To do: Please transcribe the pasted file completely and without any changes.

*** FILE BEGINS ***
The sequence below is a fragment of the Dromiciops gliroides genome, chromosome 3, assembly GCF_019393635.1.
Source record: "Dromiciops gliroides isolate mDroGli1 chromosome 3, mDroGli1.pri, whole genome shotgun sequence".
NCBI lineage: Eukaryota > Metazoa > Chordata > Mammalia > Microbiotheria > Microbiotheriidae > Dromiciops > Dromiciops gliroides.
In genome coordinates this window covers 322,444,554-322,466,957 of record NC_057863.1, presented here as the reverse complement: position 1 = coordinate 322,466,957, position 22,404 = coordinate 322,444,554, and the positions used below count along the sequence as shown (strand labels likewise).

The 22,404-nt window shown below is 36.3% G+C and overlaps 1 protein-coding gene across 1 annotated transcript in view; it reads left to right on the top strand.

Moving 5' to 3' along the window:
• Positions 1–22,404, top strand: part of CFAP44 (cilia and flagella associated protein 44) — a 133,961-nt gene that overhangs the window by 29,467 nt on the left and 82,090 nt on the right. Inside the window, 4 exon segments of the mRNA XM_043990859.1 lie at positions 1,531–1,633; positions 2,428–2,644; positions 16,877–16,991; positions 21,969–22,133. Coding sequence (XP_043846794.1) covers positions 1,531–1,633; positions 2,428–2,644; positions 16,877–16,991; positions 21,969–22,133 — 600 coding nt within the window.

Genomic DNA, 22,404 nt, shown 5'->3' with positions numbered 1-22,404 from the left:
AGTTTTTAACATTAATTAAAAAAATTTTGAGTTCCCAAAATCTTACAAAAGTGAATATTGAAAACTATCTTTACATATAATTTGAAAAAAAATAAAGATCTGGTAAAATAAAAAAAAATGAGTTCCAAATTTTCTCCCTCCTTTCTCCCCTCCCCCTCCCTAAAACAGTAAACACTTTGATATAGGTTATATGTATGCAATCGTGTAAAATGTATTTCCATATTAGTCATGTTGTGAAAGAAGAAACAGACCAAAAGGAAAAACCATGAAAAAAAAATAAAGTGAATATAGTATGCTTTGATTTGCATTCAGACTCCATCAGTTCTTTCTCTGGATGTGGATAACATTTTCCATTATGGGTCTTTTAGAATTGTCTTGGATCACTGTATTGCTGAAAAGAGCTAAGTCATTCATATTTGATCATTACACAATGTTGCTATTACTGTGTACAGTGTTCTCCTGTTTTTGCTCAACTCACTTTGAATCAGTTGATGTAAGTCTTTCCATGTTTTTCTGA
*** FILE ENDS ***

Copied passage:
The sequence below is a fragment of the Dromiciops gliroides genome, chromosome 3, assembly GCF_019393635.1.
Source record: "Dromiciops gliroides isolate mDroGli1 chromosome 3, mDroGli1.pri, whole genome shotgun sequence".
NCBI lineage: Eukaryota > Metazoa > Chordata > Mammalia > Microbiotheria > Microbiotheriidae > Dromiciops > Dromiciops gliroides.
In genome coordinates this window covers 322,444,554-322,466,957 of record NC_057863.1, presented here as the reverse complement: position 1 = coordinate 322,466,957, position 22,404 = coordinate 322,444,554, and the positions used below count along the sequence as shown (strand labels likewise).

The 22,404-nt window shown below is 36.3% G+C and overlaps 1 protein-coding gene across 1 annotated transcript in view; it reads left to right on the top strand.

Moving 5' to 3' along the window:
• Positions 1–22,404, top strand: part of CFAP44 (cilia and flagella associated protein 44) — a 133,961-nt gene that overhangs the window by 29,467 nt on the left and 82,090 nt on the right. Inside the window, 4 exon segments of the mRNA XM_043990859.1 lie at positions 1,531–1,633; positions 2,428–2,644; positions 16,877–16,991; positions 21,969–22,133. Coding sequence (XP_043846794.1) covers positions 1,531–1,633; positions 2,428–2,644; positions 16,877–16,991; positions 21,969–22,133 — 600 coding nt within the window.

Genomic DNA, 22,404 nt, shown 5'->3' with positions numbered 1-22,404 from the left:
AGTTTTTAACATTAATTAAAAAAATTTTGAGTTCCCAAAATCTTACAAAAGTGAATATTGAAAACTATCTTTACATATAATTTGAAAAAAAATAAAGATCTGGTAAAATAAAAAAAAATGAGTTCCAAATTTTCTCCCTCCTTTCTCCCCTCCCCCTCCCTAAAACAGTAAACACTTTGATATAGGTTATATGTATGCAATCGTGTAAAATGTATTTCCATATTAGTCATGTTGTGAAAGAAGAAACAGACCAAAAGGAAAAACCATGAAAAAAAAATAAAGTGAATATAGTATGCTTTGATTTGCATTCAGACTCCATCAGTTCTTTCTCTGGATGTGGATAACATTTTCCATTATGGGTCTTTTAGAATTGTCTTGGATCACTGTATTGCTGAAAAGAGCTAAGTCATTCATATTTGATCATTACACAATGTTGCTATTACTGTGTACAGTGTTCTCCTGTTTTTGCTCAACTCACTTTGAATCAGTTGATGTAAGTCTTTCCATGTTTTTCTGA